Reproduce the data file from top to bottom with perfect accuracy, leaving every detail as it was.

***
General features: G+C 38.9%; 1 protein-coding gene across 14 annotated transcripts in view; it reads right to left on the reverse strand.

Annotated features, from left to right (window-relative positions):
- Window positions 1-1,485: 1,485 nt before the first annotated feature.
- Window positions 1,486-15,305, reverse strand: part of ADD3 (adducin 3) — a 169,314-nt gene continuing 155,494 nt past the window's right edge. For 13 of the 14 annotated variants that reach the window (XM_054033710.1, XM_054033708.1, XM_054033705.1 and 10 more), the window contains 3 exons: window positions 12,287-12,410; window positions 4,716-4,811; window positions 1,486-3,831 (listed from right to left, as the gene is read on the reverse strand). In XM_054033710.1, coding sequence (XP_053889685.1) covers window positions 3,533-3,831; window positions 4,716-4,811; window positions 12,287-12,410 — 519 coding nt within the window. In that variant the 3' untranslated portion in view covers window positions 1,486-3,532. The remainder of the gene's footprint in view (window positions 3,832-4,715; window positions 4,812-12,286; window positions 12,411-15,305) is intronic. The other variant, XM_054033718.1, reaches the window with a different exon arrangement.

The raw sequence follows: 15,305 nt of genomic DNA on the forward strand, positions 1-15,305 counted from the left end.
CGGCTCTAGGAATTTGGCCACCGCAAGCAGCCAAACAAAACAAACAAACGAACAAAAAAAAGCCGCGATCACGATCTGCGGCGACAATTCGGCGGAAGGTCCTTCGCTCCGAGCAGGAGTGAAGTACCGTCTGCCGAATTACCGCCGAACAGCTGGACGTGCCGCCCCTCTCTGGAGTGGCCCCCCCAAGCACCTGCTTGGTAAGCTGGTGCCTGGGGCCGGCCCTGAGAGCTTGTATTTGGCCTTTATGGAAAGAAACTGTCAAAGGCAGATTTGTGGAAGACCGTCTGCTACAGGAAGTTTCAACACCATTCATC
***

General features: G+C 38.9%; 1 protein-coding gene across 14 annotated transcripts in view; it reads right to left on the reverse strand.

Annotated features, from left to right (window-relative positions):
- Window positions 1-1,485: 1,485 nt before the first annotated feature.
- Window positions 1,486-15,305, reverse strand: part of ADD3 (adducin 3) — a 169,314-nt gene continuing 155,494 nt past the window's right edge. For 13 of the 14 annotated variants that reach the window (XM_054033710.1, XM_054033708.1, XM_054033705.1 and 10 more), the window contains 3 exons: window positions 12,287-12,410; window positions 4,716-4,811; window positions 1,486-3,831 (listed from right to left, as the gene is read on the reverse strand). In XM_054033710.1, coding sequence (XP_053889685.1) covers window positions 3,533-3,831; window positions 4,716-4,811; window positions 12,287-12,410 — 519 coding nt within the window. In that variant the 3' untranslated portion in view covers window positions 1,486-3,532. The remainder of the gene's footprint in view (window positions 3,832-4,715; window positions 4,812-12,286; window positions 12,411-15,305) is intronic. The other variant, XM_054033718.1, reaches the window with a different exon arrangement.

The raw sequence follows: 15,305 nt of genomic DNA on the forward strand, positions 1-15,305 counted from the left end.
CGGCTCTAGGAATTTGGCCACCGCAAGCAGCCAAACAAAACAAACAAACGAACAAAAAAAAGCCGCGATCACGATCTGCGGCGACAATTCGGCGGAAGGTCCTTCGCTCCGAGCAGGAGTGAAGTACCGTCTGCCGAATTACCGCCGAACAGCTGGACGTGCCGCCCCTCTCTGGAGTGGCCCCCCCAAGCACCTGCTTGGTAAGCTGGTGCCTGGGGCCGGCCCTGAGAGCTTGTATTTGGCCTTTATGGAAAGAAACTGTCAAAGGCAGATTTGTGGAAGACCGTCTGCTACAGGAAGTTTCAACACCATTCATC